Try-before-you-grow potatoes

Ready to eat potatoes

I’ve often thought it would be a great idea to try out different varieties before committing to ordering and growing seed potatoes. Well now you can do just that. Potato House are selling ready-to-eat varieties of heritage, coloured, rare and organic spuds!

It’s a new venture for Potato House and there’s a dedicated area of the website for ordering ready-to-eat potatoes : https://www.potatohouse.co.uk/potatoes-to-eat/

I ordered five varieties, Arran Victory, Blue Annelise, Heidi Red, Pink Fir Apple and one simply called ‘Chips’ for cooking chips and wedges.

The coloured potatoes really appealed to me, as it’s not easy to buy them locally. I like the idea of keeping heritage varieties going, and it’s lovely to try something new. Potatoes arrived promptly after ordering. I was delighted with the quality. The potatoes are a good size and beautiful condition.

‘Chips’

Amy from Potato House says

“We are renowned for our colourful range of seed potatoes. These look and taste amazing. The best thing about growing your own produce is experimenting with colours that are not readily available in supermarkets.

We grow the purples, pinks and the in-between with multi-coloured skin for you to experiment with in your gardens and allotments.

In some varieties it is only the skin which is coloured and in some, the colour goes beyond the skin for vibrant additions to any plate. Think blue mash, purple chips and red crisps!

Unusual colours on your plate is a talking point – whether it is toddlers or friends round for a meal – everyone is impressed. The toddlers get told that the blue mash has superpowers and the adults will check if blue potatoes have superpowers!

Nutritional values are the same although there are some studies which indicate that a range of food colours is better for you.

Growing and cooking coloured potatoes takes no extra skill. You grow according to the maturity and then cook according to the potato type. So if you have a second early, smooth, blue seed potato such as Salad Blue, it will grow like any other second early taking about 14 weeks to mature and then will be delicious as a mash!

Try some home made chips and crisps – a lot easier than you would think!

Some of these varieties have been around for a long time – your grandparents would have had some, and others have been bred more recently giving protection against diseases.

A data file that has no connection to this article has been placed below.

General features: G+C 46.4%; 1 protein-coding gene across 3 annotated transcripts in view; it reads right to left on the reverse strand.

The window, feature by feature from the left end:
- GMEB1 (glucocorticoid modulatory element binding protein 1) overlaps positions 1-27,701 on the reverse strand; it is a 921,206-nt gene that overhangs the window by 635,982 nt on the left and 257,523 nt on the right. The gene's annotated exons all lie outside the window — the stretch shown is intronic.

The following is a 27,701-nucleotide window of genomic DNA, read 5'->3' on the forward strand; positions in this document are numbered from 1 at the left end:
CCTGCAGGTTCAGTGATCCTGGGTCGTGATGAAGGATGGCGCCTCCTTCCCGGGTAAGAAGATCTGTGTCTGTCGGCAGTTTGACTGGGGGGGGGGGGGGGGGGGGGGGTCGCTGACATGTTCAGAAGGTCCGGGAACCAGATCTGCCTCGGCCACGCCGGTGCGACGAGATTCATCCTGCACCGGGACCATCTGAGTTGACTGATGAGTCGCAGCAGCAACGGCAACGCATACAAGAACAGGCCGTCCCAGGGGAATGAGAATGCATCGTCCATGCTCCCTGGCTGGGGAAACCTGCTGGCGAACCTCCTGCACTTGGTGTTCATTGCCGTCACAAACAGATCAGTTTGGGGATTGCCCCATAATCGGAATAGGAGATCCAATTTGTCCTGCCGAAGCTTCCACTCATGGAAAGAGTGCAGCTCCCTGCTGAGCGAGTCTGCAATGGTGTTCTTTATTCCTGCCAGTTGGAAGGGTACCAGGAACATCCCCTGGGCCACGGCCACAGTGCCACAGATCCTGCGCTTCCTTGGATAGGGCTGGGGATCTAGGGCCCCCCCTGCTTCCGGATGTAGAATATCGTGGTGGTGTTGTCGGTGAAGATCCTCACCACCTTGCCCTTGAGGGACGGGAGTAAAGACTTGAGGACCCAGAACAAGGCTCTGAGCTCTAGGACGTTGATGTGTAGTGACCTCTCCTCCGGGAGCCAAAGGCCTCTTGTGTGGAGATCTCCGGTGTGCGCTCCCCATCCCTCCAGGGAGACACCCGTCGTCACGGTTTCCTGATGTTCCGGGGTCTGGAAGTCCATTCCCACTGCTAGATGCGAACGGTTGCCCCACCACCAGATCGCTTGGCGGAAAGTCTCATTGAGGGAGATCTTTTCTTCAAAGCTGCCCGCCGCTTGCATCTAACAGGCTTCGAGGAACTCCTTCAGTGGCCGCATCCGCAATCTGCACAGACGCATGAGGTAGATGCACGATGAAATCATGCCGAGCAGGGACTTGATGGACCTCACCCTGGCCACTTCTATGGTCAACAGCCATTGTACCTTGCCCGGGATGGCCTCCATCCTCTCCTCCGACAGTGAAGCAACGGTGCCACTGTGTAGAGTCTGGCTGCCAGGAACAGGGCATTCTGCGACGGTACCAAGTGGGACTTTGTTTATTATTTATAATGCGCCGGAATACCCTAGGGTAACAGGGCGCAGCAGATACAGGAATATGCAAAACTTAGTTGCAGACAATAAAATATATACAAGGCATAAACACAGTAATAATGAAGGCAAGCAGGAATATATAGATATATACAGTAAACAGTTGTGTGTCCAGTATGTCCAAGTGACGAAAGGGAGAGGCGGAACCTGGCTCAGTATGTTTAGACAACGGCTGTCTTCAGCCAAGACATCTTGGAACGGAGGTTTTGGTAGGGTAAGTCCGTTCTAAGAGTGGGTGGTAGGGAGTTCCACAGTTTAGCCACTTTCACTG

Our range of seed potatoes comes in 6-tuber nets and 1kg nets (as well as larger sizes) and discounts start when you buy only 5 nets of any combination. Our range of ready-to-eat potatoes comes in 5k, 10kg, and 15kg bags. Both are delivered direct to you from our farm.

We do, of course, have white skin and flesh seed potatoes too. We’re here to help you decide so let us know if you have any questions.” https://www.potatohouse.co.uk/

Pink Fir Apple
Some tasty purple potatoes I grew this summer. They kept their colour during cooking.

I’m using some of my potatoes for Christmas, but I’m also looking through my cookery books to decide what else to make with them. I probably won’t be able to resist buying all of them as seed potatoes too. To have beautiful varieties like these coming out of the veg plot next year is a very cheerful prospect indeed.

Are any of you looking through catalogues and on-line deciding what varieties to grow right now? What potatoes would you recommend, and have any of you tried the more unusual red, blue and black varieties? Thanks for reading my blog. Happy gardening! And happy cooking too!

23 thoughts on “Try-before-you-grow potatoes

    • I’ve seen Gypsy for sale. Such a pretty potato. We also love Lady Christl, a very delicious salad potato, and we always grow Charlotte. Looking forward to getting some gardening on the go soon, and setting out my seed potatoes to sprout. Thanks for reading the blog, and Happy New Year! Karen

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  1. Karen, I grew Red Ammellie and found it both tasty and a good grower. It appears not to be available this year from the potato house. I grow first and second earlies as no dig, as they don’t grow downward but more sideways so need a good mulch but not the depth that maincrops need.

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    • It looks like Highland Burgundy is being offered as a substitute. It’s one of the parent plants, along with La Ratte. Yes, first and second earlies do seem easier to grow, and there’s not so much danger of them getting blight as they finish growing earlier than the main crops. I’ve had quite a bit of success growing them in bags in the poly tunnel. Last summer, I didn’t harvest all the potatoes in one go, but just took a few at a time from the bags and left the others to grow on. It feels cheerful to be talking about growing potatoes and looking forward to spring. The cold weather has been difficult hasn’t it. All the best. Karen x

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      • There may be other emtirely red postaoes offered at the Nottingham Organic Gardeing Group’s potao day on the 28th of January at the Sherwood Church on Edwrds Lane. I’m a member and will ask to see thelist which will be available soon. Happy to share. I can always purchase and transfer to you another time. Let me know?

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    • Unfortunately, we don’t have Red Emmalie this year, we grow around 70 varieties, and try to rotate the rare varieties around and so can’t grow everything each year (among other reasons!) We hope to have this again for you in the near future.

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  2. The coloured ones would look lovely in a special dish. We have had limited success with them the past two years and so the neighbouring farmer has been supplying us. Good, but not quite like home-grown! Enjoy trying out new recipes. 😃

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